Wednesday we introduced the Stateline to our first WREX Rock Star: singer-songwriter Adem Dalipi.
Our next rock star performs on a whole different stage and discipline.
Karate and Taekwondo - they are striking art forms to watch, especially when you see a kid master it. They take a lot of discipline, not just physically, but mentally as well.
But we didn't pick our next rock star just because he has racked up so many trophies; it is because we learned Will Nevitt isn't just a fighter, he is a walking miracle.
Excel Academy in Rockford calls itself "The Home of National Champions."
One of those champions is 17-year-old Will Nevitt, who has won more than 10 national titles.
"At Excel, that's what we are, we're fighters," Will says.
And Will is always fighting for something.
"Fighting to win first, fighting to just make myself better," he says.
Will just recently got back from a competition in Virginia where he, again, did very well. But trophies are not the only thing he is after.
"I told myself getting first place at this tournament isn't gonna matter 10 years down the road if I didn't learn something," Will says. "If one of my students didn't learn something, if I didn't bring something home to teach."
That's right, the Auburn High School junior is already a team coach, sharing his passion for martial arts with younger kids as one of the student instructors at Excel Academy.
"Today I was working on my aerials and he told me to stiffen my legs out," says Zorah Martin, one of Will's students. "Still kinda getting used to it, but he's really good."
Will was about his students' size when he first got started. At just 6-years-old he took to the sport fast.
Four years into it, Will got his first black belt. But if you ask his mother, that shouldn't be a surprise.
"There were some 3rd graders that were teasing a 1st grader," is mother says. "And he got off the bus and he says, 'Mommy, those kids were being mean ... I used my words but they didn't listen.' And I said 'oh, so then what happened?' 'Well, I hit them, and the bus driver told me to stop, but I didn't listen.' That was his first day of school in pre-k."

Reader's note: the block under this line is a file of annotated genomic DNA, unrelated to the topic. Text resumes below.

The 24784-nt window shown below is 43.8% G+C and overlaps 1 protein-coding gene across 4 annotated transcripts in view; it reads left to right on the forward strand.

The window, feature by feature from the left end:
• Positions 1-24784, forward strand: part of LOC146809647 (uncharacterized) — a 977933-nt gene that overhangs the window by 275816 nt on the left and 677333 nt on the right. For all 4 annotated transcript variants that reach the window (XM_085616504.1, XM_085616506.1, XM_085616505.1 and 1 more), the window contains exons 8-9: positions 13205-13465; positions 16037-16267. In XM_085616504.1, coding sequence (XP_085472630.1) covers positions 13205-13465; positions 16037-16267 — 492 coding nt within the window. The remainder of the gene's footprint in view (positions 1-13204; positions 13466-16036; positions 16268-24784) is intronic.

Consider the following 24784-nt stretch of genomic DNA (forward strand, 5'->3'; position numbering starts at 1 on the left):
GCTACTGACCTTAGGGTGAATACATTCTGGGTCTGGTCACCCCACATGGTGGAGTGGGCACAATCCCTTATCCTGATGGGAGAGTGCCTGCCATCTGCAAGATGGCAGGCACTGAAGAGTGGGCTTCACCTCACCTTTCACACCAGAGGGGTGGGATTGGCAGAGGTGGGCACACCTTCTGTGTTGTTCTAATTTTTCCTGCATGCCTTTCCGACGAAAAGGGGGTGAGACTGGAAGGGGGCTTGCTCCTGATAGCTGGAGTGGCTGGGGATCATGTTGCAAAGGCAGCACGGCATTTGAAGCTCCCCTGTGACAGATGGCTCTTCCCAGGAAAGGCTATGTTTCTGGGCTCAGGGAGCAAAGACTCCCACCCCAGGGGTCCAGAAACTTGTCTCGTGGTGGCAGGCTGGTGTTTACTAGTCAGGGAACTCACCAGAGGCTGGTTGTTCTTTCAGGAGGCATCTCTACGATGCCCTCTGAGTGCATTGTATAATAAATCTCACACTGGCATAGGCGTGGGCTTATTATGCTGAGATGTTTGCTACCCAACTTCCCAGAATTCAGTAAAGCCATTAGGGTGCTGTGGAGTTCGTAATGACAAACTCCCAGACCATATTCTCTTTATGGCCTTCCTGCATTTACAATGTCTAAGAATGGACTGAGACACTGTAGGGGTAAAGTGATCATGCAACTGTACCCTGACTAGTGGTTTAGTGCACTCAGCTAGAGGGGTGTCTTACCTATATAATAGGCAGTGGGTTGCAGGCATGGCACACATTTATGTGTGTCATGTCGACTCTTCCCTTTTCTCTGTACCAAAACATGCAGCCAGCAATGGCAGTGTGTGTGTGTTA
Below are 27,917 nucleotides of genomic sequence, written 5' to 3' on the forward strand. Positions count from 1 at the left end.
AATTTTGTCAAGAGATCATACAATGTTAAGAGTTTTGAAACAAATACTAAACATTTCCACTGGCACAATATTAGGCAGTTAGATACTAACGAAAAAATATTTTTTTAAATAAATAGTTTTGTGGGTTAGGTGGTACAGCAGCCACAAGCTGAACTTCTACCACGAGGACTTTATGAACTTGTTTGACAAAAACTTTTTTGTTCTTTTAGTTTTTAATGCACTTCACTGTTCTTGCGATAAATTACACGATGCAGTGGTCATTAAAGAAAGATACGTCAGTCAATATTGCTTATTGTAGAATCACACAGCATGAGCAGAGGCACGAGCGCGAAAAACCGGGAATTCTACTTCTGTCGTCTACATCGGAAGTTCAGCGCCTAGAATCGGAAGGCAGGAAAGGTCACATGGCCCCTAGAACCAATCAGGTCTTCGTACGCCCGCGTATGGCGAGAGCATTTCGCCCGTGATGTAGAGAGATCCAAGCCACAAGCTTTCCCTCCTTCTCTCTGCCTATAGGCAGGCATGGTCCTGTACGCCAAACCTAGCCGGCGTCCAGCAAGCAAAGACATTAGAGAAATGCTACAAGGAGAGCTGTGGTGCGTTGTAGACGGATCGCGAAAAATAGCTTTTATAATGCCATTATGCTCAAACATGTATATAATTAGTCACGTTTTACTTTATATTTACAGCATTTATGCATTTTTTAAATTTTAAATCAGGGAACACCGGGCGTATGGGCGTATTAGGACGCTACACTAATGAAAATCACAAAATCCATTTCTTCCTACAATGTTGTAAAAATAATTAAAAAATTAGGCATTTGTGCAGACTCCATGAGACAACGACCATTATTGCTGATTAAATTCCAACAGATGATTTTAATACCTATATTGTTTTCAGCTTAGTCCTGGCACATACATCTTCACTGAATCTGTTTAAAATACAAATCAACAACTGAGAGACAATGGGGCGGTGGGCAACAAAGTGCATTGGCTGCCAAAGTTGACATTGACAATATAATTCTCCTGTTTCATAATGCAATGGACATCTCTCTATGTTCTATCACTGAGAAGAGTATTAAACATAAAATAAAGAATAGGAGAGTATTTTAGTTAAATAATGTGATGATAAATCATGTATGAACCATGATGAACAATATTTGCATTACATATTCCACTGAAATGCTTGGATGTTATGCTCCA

To really understand the impact of what that moment was all about, it is important to know two things: the kids he was defending were almost always girls and that Will had lost a sister.
"He was a twin. And I lost my daughter," Will's mother says emotionally. "She was born too early. After five months of bed rest, my miracle baby ... he's my miracle."
"I didn't have to be here. I could've been my sister," Will says. "It could've been me that we lost and my sister could be the one that's in my place. So it really humbled me to say that I'm the one here and I need to bring it down a couple of notches when you're getting a little big headed. I just feel humbled."
The trophies, the medals, the attention, all easily deflected from Will, who would rather turn it around into what he really wants out of life.
"I would love to keep teaching. Teaching and coaching are my favorite thing to do. I love coaching," Will says. "When I have these team kids out here and I'm helping them, it's just for me, the coolest thing."
Because he gets it at a such a young age, truly cares about others and is still rising to the top of the podium, martial artist Will Nevitt is a WREX Rock Star.
Will has a few more tournaments this year. He graduates from Auburn next year and he plans to continue teaching and competing after that. He eventually would like to own his own business.
Coming up tomorrow, our third and final rock star. He is young but what he lacks in age, he makes up for in skill.
Caleb Goldsmith is just 7-years-old but he has been playing the drums his whole life. Come back tomorrow for our third and final installment of WREX Rock Stars.